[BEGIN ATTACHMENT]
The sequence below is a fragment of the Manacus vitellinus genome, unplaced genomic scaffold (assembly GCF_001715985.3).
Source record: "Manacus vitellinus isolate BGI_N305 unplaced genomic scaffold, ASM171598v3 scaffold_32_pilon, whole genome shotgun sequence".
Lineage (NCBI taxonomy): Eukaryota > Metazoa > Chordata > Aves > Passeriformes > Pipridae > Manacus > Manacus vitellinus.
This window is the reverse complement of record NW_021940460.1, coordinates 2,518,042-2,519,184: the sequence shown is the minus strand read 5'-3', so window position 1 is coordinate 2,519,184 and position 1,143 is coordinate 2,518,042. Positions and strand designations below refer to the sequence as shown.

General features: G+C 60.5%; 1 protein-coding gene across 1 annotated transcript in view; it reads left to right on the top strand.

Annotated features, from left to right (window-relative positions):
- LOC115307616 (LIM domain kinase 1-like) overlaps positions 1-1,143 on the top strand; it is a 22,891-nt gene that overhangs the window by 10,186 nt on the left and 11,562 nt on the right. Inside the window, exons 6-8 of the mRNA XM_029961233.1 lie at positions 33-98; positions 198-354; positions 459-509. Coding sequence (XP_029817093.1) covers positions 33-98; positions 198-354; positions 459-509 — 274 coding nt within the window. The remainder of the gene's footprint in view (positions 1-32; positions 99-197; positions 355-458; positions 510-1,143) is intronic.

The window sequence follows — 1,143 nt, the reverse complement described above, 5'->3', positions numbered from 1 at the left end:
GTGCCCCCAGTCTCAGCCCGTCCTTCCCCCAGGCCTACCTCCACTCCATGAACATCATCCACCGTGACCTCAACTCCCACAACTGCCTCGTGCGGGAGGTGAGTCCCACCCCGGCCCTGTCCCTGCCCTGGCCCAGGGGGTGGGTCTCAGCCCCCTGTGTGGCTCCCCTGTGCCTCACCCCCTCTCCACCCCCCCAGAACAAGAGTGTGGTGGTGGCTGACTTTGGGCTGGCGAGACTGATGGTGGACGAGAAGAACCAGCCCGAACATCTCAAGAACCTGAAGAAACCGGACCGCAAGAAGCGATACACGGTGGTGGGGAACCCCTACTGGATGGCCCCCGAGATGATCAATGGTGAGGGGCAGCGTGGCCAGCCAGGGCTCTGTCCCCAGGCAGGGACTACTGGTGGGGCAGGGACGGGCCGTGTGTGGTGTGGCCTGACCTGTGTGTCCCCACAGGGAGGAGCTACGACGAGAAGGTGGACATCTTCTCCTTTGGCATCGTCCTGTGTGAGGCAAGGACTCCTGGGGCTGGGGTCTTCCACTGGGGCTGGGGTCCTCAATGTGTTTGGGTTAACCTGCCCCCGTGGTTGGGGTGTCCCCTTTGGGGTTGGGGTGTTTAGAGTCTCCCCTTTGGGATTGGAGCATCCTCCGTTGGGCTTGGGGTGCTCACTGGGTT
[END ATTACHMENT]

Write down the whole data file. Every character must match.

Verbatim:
The sequence below is a fragment of the Manacus vitellinus genome, unplaced genomic scaffold (assembly GCF_001715985.3).
Source record: "Manacus vitellinus isolate BGI_N305 unplaced genomic scaffold, ASM171598v3 scaffold_32_pilon, whole genome shotgun sequence".
Lineage (NCBI taxonomy): Eukaryota > Metazoa > Chordata > Aves > Passeriformes > Pipridae > Manacus > Manacus vitellinus.
This window is the reverse complement of record NW_021940460.1, coordinates 2,518,042-2,519,184: the sequence shown is the minus strand read 5'-3', so window position 1 is coordinate 2,519,184 and position 1,143 is coordinate 2,518,042. Positions and strand designations below refer to the sequence as shown.

General features: G+C 60.5%; 1 protein-coding gene across 1 annotated transcript in view; it reads left to right on the top strand.

Annotated features, from left to right (window-relative positions):
- LOC115307616 (LIM domain kinase 1-like) overlaps positions 1-1,143 on the top strand; it is a 22,891-nt gene that overhangs the window by 10,186 nt on the left and 11,562 nt on the right. Inside the window, exons 6-8 of the mRNA XM_029961233.1 lie at positions 33-98; positions 198-354; positions 459-509. Coding sequence (XP_029817093.1) covers positions 33-98; positions 198-354; positions 459-509 — 274 coding nt within the window. The remainder of the gene's footprint in view (positions 1-32; positions 99-197; positions 355-458; positions 510-1,143) is intronic.

The window sequence follows — 1,143 nt, the reverse complement described above, 5'->3', positions numbered from 1 at the left end:
GTGCCCCCAGTCTCAGCCCGTCCTTCCCCCAGGCCTACCTCCACTCCATGAACATCATCCACCGTGACCTCAACTCCCACAACTGCCTCGTGCGGGAGGTGAGTCCCACCCCGGCCCTGTCCCTGCCCTGGCCCAGGGGGTGGGTCTCAGCCCCCTGTGTGGCTCCCCTGTGCCTCACCCCCTCTCCACCCCCCCAGAACAAGAGTGTGGTGGTGGCTGACTTTGGGCTGGCGAGACTGATGGTGGACGAGAAGAACCAGCCCGAACATCTCAAGAACCTGAAGAAACCGGACCGCAAGAAGCGATACACGGTGGTGGGGAACCCCTACTGGATGGCCCCCGAGATGATCAATGGTGAGGGGCAGCGTGGCCAGCCAGGGCTCTGTCCCCAGGCAGGGACTACTGGTGGGGCAGGGACGGGCCGTGTGTGGTGTGGCCTGACCTGTGTGTCCCCACAGGGAGGAGCTACGACGAGAAGGTGGACATCTTCTCCTTTGGCATCGTCCTGTGTGAGGCAAGGACTCCTGGGGCTGGGGTCTTCCACTGGGGCTGGGGTCCTCAATGTGTTTGGGTTAACCTGCCCCCGTGGTTGGGGTGTCCCCTTTGGGGTTGGGGTGTTTAGAGTCTCCCCTTTGGGATTGGAGCATCCTCCGTTGGGCTTGGGGTGCTCACTGGGTT